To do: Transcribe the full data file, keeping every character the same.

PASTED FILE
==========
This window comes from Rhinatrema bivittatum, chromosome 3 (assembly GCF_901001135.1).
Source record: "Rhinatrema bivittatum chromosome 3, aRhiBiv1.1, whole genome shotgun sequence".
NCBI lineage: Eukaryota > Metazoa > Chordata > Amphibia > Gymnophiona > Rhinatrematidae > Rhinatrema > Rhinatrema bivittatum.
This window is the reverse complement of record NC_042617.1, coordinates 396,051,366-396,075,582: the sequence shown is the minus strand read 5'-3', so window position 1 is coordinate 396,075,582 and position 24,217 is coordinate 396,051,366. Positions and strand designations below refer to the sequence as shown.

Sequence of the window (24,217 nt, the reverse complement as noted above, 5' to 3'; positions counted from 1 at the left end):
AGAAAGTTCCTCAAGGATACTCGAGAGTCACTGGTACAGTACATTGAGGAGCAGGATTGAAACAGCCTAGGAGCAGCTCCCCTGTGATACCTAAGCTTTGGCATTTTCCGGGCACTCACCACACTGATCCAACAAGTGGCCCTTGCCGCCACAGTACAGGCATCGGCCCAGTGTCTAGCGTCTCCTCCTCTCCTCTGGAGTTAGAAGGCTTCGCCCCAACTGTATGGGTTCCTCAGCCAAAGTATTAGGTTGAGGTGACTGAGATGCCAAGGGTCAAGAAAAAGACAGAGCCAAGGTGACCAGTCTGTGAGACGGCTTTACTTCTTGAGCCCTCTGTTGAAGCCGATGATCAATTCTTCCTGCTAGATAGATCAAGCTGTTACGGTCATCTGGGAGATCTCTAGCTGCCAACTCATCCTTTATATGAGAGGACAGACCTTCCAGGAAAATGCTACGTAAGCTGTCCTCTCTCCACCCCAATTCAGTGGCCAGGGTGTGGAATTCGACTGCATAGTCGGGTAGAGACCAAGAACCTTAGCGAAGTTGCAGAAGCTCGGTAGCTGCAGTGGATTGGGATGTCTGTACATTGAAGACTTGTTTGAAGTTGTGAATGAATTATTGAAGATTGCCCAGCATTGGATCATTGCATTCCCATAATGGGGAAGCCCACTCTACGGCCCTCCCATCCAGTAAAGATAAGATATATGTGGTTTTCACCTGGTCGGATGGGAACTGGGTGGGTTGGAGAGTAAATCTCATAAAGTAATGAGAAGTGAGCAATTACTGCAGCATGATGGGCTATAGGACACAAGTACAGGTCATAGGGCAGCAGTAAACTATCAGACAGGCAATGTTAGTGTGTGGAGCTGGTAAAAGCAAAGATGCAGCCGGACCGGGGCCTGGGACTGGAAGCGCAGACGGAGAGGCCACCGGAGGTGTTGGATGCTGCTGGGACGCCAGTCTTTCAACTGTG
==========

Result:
This window comes from Rhinatrema bivittatum, chromosome 3 (assembly GCF_901001135.1).
Source record: "Rhinatrema bivittatum chromosome 3, aRhiBiv1.1, whole genome shotgun sequence".
NCBI lineage: Eukaryota > Metazoa > Chordata > Amphibia > Gymnophiona > Rhinatrematidae > Rhinatrema > Rhinatrema bivittatum.
This window is the reverse complement of record NC_042617.1, coordinates 396,051,366-396,075,582: the sequence shown is the minus strand read 5'-3', so window position 1 is coordinate 396,075,582 and position 24,217 is coordinate 396,051,366. Positions and strand designations below refer to the sequence as shown.

Sequence of the window (24,217 nt, the reverse complement as noted above, 5' to 3'; positions counted from 1 at the left end):
AGAAAGTTCCTCAAGGATACTCGAGAGTCACTGGTACAGTACATTGAGGAGCAGGATTGAAACAGCCTAGGAGCAGCTCCCCTGTGATACCTAAGCTTTGGCATTTTCCGGGCACTCACCACACTGATCCAACAAGTGGCCCTTGCCGCCACAGTACAGGCATCGGCCCAGTGTCTAGCGTCTCCTCCTCTCCTCTGGAGTTAGAAGGCTTCGCCCCAACTGTATGGGTTCCTCAGCCAAAGTATTAGGTTGAGGTGACTGAGATGCCAAGGGTCAAGAAAAAGACAGAGCCAAGGTGACCAGTCTGTGAGACGGCTTTACTTCTTGAGCCCTCTGTTGAAGCCGATGATCAATTCTTCCTGCTAGATAGATCAAGCTGTTACGGTCATCTGGGAGATCTCTAGCTGCCAACTCATCCTTTATATGAGAGGACAGACCTTCCAGGAAAATGCTACGTAAGCTGTCCTCTCTCCACCCCAATTCAGTGGCCAGGGTGTGGAATTCGACTGCATAGTCGGGTAGAGACCAAGAACCTTAGCGAAGTTGCAGAAGCTCGGTAGCTGCAGTGGATTGGGATGTCTGTACATTGAAGACTTGTTTGAAGTTGTGAATGAATTATTGAAGATTGCCCAGCATTGGATCATTGCATTCCCATAATGGGGAAGCCCACTCTACGGCCCTCCCATCCAGTAAAGATAAGATATATGTGGTTTTCACCTGGTCGGATGGGAACTGGGTGGGTTGGAGAGTAAATCTCATAAAGTAATGAGAAGTGAGCAATTACTGCAGCATGATGGGCTATAGGACACAAGTACAGGTCATAGGGCAGCAGTAAACTATCAGACAGGCAATGTTAGTGTGTGGAGCTGGTAAAAGCAAAGATGCAGCCGGACCGGGGCCTGGGACTGGAAGCGCAGACGGAGAGGCCACCGGAGGTGTTGGATGCTGCTGGGACGCCAGTCTTTCAACTGTG